There are a lot of things that often happen to me in China which would almost certainly never happen in the United States. One of those things is being called "strong".
The first time was last December. I was walking across the high school campus in Guangzhou where I teach when a student in a gray scarf and familiar blue-and-white track uniform waved hello with her mittened hands. I smiled and waved back, but then she stopped and called my name.
"Hi, Samantha," I called back, impressed with myself for remembering her name. I made a mental note to work on memorizing more of my students' names.
"You're so strong!" she smiled and pointed at what appeared to be my right arm.
I looked down at my arms. Let's get one thing clear: I am a skinny dude. I have occasionally attempted somewhat half-heartedly to change that with exercise and protein powders, but my hyperactive metabolism always wins. Once, while rehearsing for a high school talent show, I was told by the teacher in charge that I couldn't participate in the men's shirtless dance routine because my visible rib cage would frighten the audience.
"I'm so what?"
"You're so strong!" she repeated, still grinning earmuff-to-earmuff.
"Um, thanks!" I didn't know what else to say ("You're so strong, too"?), so we both waved goodbye.
In the locker room of the swimming pool, I examined my right bicep muscle, if you can call it that. Surely there was a misunderstanding here. I folded my arms, trying to recreate the circumstances under which I had been mistaken for muscular. Perhaps with my left hand folded under my right armpit, that muscle bulged, creating sort of a Popeye effect?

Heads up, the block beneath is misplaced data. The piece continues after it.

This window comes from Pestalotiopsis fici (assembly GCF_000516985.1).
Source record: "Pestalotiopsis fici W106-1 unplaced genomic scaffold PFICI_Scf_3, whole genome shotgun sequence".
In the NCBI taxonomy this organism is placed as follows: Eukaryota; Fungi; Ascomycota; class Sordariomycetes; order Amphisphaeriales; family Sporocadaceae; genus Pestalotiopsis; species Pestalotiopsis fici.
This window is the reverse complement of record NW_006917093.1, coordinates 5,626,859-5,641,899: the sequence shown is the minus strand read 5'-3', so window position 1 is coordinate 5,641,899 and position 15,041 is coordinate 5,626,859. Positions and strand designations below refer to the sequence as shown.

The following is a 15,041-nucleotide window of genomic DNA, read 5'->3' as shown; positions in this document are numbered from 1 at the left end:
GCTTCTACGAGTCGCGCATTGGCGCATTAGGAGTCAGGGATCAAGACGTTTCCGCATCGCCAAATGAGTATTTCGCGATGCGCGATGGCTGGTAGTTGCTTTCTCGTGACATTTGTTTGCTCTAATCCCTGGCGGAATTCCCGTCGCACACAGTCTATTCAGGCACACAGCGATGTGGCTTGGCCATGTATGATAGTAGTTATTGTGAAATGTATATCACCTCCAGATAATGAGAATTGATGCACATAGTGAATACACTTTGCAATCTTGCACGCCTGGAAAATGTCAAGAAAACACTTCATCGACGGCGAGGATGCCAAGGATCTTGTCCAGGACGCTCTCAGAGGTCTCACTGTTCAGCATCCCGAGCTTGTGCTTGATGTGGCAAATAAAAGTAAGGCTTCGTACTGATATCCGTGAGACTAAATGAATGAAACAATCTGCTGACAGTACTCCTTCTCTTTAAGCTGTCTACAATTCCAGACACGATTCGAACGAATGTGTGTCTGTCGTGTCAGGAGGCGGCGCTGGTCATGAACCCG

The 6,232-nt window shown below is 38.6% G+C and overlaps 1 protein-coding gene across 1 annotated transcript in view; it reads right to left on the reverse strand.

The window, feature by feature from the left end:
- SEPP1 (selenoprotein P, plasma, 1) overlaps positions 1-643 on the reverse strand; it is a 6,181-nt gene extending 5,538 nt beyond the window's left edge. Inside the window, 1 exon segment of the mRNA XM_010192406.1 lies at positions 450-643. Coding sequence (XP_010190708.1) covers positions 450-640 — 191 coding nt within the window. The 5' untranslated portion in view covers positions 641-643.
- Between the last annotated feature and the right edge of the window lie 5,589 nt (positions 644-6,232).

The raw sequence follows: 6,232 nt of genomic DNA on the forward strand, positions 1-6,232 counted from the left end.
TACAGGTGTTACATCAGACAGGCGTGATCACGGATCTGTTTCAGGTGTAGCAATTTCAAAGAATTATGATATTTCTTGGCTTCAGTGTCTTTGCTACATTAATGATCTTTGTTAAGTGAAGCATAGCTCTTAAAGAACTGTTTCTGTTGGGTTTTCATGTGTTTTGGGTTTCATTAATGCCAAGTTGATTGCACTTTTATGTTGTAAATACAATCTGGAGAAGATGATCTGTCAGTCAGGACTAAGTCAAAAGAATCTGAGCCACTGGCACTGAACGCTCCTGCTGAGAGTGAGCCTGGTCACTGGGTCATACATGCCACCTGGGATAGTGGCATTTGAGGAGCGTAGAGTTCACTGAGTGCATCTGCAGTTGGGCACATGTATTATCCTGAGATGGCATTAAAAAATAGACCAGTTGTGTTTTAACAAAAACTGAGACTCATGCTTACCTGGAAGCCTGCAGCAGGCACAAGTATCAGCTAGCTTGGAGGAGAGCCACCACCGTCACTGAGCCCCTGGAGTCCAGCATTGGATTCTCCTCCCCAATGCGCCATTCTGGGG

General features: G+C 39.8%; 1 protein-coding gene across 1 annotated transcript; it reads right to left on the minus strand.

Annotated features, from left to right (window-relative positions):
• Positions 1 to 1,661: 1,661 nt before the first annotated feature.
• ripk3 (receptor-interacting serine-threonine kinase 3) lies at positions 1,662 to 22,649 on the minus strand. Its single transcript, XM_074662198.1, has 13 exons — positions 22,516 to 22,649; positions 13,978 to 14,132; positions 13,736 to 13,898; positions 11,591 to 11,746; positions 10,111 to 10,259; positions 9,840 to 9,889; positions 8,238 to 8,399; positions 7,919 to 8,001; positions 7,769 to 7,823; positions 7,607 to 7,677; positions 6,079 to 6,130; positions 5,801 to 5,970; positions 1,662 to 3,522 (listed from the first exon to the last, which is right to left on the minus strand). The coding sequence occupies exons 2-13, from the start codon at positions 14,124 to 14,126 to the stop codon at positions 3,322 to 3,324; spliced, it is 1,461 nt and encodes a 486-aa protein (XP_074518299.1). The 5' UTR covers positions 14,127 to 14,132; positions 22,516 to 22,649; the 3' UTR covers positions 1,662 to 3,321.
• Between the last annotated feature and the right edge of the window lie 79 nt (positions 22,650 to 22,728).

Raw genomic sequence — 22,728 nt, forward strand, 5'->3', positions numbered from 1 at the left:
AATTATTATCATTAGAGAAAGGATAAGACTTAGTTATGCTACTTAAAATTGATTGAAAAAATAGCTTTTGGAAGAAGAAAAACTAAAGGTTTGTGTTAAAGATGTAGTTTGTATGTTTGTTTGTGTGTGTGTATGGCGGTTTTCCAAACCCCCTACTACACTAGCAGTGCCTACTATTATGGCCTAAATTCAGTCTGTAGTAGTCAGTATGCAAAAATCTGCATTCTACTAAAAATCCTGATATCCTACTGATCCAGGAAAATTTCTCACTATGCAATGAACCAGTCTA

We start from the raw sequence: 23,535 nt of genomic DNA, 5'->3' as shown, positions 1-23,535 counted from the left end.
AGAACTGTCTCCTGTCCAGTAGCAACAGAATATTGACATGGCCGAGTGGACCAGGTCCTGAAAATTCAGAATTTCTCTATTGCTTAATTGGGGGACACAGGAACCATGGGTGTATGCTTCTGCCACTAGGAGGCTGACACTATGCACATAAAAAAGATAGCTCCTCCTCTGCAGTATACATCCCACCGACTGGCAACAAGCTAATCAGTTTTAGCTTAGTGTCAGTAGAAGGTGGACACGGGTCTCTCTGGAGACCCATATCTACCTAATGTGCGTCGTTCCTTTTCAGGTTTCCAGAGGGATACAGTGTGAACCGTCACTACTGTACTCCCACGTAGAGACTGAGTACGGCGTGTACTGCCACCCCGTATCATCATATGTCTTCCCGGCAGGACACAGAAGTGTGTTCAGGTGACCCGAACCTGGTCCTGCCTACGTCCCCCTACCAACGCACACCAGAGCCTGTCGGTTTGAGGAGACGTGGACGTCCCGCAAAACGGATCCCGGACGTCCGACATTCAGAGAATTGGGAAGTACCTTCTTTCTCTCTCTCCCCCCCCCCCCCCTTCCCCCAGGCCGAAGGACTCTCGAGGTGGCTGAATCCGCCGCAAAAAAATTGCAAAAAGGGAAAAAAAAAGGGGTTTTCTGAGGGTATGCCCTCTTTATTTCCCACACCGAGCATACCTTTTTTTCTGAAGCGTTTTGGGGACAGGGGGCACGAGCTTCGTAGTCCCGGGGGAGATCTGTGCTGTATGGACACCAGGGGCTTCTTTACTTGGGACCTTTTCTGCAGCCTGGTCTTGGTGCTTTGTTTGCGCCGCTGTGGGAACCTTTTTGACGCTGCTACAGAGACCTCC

Physique-related praise from my students is something I've learned to take with a few heaping handfuls of salt. I've been told on multiple occasions that I look more handsome with a beard: the same sparse, scraggly mess that induces nausea in my American peers, even through a webcam.
So I wasn't exactly ready to jump to any conclusions about my body, though I must admit I was curious as to the real reason for such praise.
The next morning I stepped into my Oral English classroom only to be greeted instantly by a unanimous "Waaa!" of shock and admiration.
"What?" I asked, startled.
"You're so strong!" shouted a boy from the back of the class. Giggling ensued.
"Okay, will someone please tell me what that means?" I had to get to the bottom of this. I turned to the class monitor, gesturing for him to speak.
"We just mean, you look very strong today," he offered earnestly.
"What?! You mean like this?" I curled my arm and flexed like a bodybuilder. More giggling.
"No! But it's so cold today, and you're only wearing a short-sleeved shirt."
Let's get another thing clear. Guangzhou is a subtropical city. Rarely is the temperature anything near what I, or anyone who grew up above the 35th parallel, would call "cold". My native Cantonese students, however, start bundling up as soon as the first pleasant breeze breaks the stifling heat of summer.
"But I always wear short-sleeved shirts! Oh, I get it." My "strength", evidently, had less to do with my muscle mass and more do to with my apparent ignorance of the wind-chill factor.
After two winters in Guangzhou I've been called "strong" enough times to make it part of my Chinese cultural vocabulary. And enough times to not let it go to my head. By which I mean... my biceps.